page contents

A Big Deal for Wine Partisans

COVID-19 is the biggest challenge for travel and tourism.  is an initiative adopted by industry and government leaders in 106 countries. eTurboNews: has taken the global lead.

A Big Deal for Wine Partisans

If you grow grapes, make wine, drink wine, sell wine, are a
wine educator, wine writer, or have anything at all to do with the wine
industry, then it is likely that you would have been spotted tasting wine in
New York at the recent Robert Parker, Matter
of Taste event (2019)

This exclusive program is part of a global series produced
and directed for Robert
Parker Wine Advocate
members and their guests. As the hundreds (thousands?)
of wine followers strolled the auditorium floor, they had the opportunity to
explore 250 wines in a walk-about tasting, each one rated 93 points (or higher)
by the Robert Parker team of wine reviewers. For additional fees, attendees
were offered the opportunity to experience Master Classes that focused on
Champagnes, Barbaresco, and Cabernet Sauvignon.

Which Side on You On

In a 2014 Wine Spectator story, Matt Kramer observed that
wine consumers had become partisan. On one side is the Casual Wine Drinker,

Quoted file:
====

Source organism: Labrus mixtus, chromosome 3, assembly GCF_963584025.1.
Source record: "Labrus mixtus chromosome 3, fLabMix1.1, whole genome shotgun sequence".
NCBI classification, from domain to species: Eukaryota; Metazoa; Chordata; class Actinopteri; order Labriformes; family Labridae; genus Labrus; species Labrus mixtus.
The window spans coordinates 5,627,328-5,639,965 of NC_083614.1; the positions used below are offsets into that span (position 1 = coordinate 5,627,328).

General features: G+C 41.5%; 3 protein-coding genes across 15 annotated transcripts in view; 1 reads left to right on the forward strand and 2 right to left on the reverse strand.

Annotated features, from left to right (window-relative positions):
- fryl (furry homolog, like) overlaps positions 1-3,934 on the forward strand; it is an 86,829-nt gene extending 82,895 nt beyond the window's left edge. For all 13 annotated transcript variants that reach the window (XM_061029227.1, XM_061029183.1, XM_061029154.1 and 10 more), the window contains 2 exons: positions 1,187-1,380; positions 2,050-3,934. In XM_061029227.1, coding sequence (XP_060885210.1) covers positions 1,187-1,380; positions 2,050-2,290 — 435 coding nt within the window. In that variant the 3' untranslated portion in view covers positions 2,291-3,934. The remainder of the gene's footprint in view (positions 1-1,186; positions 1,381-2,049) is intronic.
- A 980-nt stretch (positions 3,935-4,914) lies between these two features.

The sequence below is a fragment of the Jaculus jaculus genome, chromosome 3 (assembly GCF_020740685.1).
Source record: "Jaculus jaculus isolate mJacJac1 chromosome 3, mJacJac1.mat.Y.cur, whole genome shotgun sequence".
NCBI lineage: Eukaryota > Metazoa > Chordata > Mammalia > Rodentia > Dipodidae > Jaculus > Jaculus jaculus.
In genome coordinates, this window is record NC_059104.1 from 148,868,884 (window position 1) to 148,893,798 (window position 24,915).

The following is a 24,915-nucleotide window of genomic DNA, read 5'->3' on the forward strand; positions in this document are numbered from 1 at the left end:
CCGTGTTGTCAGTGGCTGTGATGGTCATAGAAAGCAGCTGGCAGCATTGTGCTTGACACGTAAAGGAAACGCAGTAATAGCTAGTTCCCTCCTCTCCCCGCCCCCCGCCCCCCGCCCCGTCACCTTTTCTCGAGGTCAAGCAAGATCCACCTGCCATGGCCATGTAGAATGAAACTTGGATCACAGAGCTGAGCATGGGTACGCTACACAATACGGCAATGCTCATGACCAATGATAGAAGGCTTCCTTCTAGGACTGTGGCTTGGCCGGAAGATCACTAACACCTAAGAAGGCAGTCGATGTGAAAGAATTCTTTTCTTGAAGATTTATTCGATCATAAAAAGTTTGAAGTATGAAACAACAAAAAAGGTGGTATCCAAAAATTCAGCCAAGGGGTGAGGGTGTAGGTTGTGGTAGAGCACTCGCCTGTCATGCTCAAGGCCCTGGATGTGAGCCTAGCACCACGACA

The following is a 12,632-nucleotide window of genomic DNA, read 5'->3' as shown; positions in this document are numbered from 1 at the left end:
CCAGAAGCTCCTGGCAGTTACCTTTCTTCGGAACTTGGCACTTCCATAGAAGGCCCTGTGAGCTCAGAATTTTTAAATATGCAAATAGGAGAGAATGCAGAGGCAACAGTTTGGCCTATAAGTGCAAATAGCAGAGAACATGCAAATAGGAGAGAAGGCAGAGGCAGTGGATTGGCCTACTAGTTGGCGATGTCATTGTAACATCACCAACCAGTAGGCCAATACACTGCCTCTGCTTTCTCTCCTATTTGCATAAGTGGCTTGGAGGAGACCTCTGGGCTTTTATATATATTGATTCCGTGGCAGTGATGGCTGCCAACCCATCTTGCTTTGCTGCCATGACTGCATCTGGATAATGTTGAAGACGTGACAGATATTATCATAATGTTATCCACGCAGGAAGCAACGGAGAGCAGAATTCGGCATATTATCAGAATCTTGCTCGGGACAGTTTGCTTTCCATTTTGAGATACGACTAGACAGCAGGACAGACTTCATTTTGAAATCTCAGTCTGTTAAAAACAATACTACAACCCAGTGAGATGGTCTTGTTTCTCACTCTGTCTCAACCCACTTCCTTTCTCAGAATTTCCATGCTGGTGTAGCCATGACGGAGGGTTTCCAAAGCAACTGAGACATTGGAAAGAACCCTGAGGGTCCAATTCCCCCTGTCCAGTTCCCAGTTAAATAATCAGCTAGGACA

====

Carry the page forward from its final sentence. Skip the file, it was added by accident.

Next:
(CWD). Believing that wine is a perfect beverage and might have a preference
for a Chardonnay or a Merlot, will stop at a local wine shop (or Duane Reade),
purchase a bottle, and hurry home to enjoy it with dinner. This CWD has no idea
that there is a war (crusade?) being fought in what Kramer calls the “fine-wine

The wine producing side of the wine war/crusade believes it
is their mission to produce a consistently good drinking wine. This group has
no problem, according to Kramer, in using “technology, enzymes, vacuum
concentrator, reverse osmosis, added tannins and wine concentrate” to bring
this beverage to the market at a value price. This group is termed “Mainstream Mob.”

The other side, according to Kramer, finds that “ideology is everything” and termed the group Natural Posse (NP). The focus here is on “winemaking purity,” resulting in limiting the addition of sulfur dioxide, rejection of high tech (i.e. reverse osmosis and vacuum concentrators), no filtration and a commitment to organic and biodynamic vineyard management.


eTurboNews | Trends | Travel News

Source: eTurboNews Syndication